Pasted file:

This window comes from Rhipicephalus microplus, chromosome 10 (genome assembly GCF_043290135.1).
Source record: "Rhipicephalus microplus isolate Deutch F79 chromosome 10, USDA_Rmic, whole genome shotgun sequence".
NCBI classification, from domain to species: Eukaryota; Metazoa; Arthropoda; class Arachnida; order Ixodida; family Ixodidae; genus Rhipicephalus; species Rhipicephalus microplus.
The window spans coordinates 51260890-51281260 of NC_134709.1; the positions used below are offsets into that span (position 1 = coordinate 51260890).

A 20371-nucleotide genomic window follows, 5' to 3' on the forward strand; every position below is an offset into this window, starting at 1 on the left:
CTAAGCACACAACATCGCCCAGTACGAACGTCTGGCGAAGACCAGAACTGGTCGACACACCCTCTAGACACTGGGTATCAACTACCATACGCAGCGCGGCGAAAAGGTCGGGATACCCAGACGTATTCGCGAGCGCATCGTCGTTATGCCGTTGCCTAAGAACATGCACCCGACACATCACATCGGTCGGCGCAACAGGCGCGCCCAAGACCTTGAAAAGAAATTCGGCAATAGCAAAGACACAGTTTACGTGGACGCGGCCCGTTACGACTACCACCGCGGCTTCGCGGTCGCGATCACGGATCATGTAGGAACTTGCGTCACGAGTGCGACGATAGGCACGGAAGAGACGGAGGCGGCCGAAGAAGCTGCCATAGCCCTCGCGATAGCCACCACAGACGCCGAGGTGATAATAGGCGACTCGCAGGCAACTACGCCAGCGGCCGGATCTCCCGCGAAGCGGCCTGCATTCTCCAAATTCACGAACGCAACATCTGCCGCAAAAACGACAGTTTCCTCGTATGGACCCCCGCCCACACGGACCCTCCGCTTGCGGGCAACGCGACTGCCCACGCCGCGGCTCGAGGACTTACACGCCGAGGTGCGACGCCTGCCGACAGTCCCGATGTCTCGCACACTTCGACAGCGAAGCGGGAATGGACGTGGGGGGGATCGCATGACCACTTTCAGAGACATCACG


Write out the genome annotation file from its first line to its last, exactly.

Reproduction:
This window comes from Rhipicephalus microplus, chromosome 10 (genome assembly GCF_043290135.1).
Source record: "Rhipicephalus microplus isolate Deutch F79 chromosome 10, USDA_Rmic, whole genome shotgun sequence".
NCBI classification, from domain to species: Eukaryota; Metazoa; Arthropoda; class Arachnida; order Ixodida; family Ixodidae; genus Rhipicephalus; species Rhipicephalus microplus.
The window spans coordinates 51260890-51281260 of NC_134709.1; the positions used below are offsets into that span (position 1 = coordinate 51260890).

A 20371-nucleotide genomic window follows, 5' to 3' on the forward strand; every position below is an offset into this window, starting at 1 on the left:
CTAAGCACACAACATCGCCCAGTACGAACGTCTGGCGAAGACCAGAACTGGTCGACACACCCTCTAGACACTGGGTATCAACTACCATACGCAGCGCGGCGAAAAGGTCGGGATACCCAGACGTATTCGCGAGCGCATCGTCGTTATGCCGTTGCCTAAGAACATGCACCCGACACATCACATCGGTCGGCGCAACAGGCGCGCCCAAGACCTTGAAAAGAAATTCGGCAATAGCAAAGACACAGTTTACGTGGACGCGGCCCGTTACGACTACCACCGCGGCTTCGCGGTCGCGATCACGGATCATGTAGGAACTTGCGTCACGAGTGCGACGATAGGCACGGAAGAGACGGAGGCGGCCGAAGAAGCTGCCATAGCCCTCGCGATAGCCACCACAGACGCCGAGGTGATAATAGGCGACTCGCAGGCAACTACGCCAGCGGCCGGATCTCCCGCGAAGCGGCCTGCATTCTCCAAATTCACGAACGCAACATCTGCCGCAAAAACGACAGTTTCCTCGTATGGACCCCCGCCCACACGGACCCTCCGCTTGCGGGCAACGCGACTGCCCACGCCGCGGCTCGAGGACTTACACGCCGAGGTGCGACGCCTGCCGACAGTCCCGATGTCTCGCACACTTCGACAGCGAAGCGGGAATGGACGTGGGGGGGATCGCATGACCACTTTCAGAGACATCACG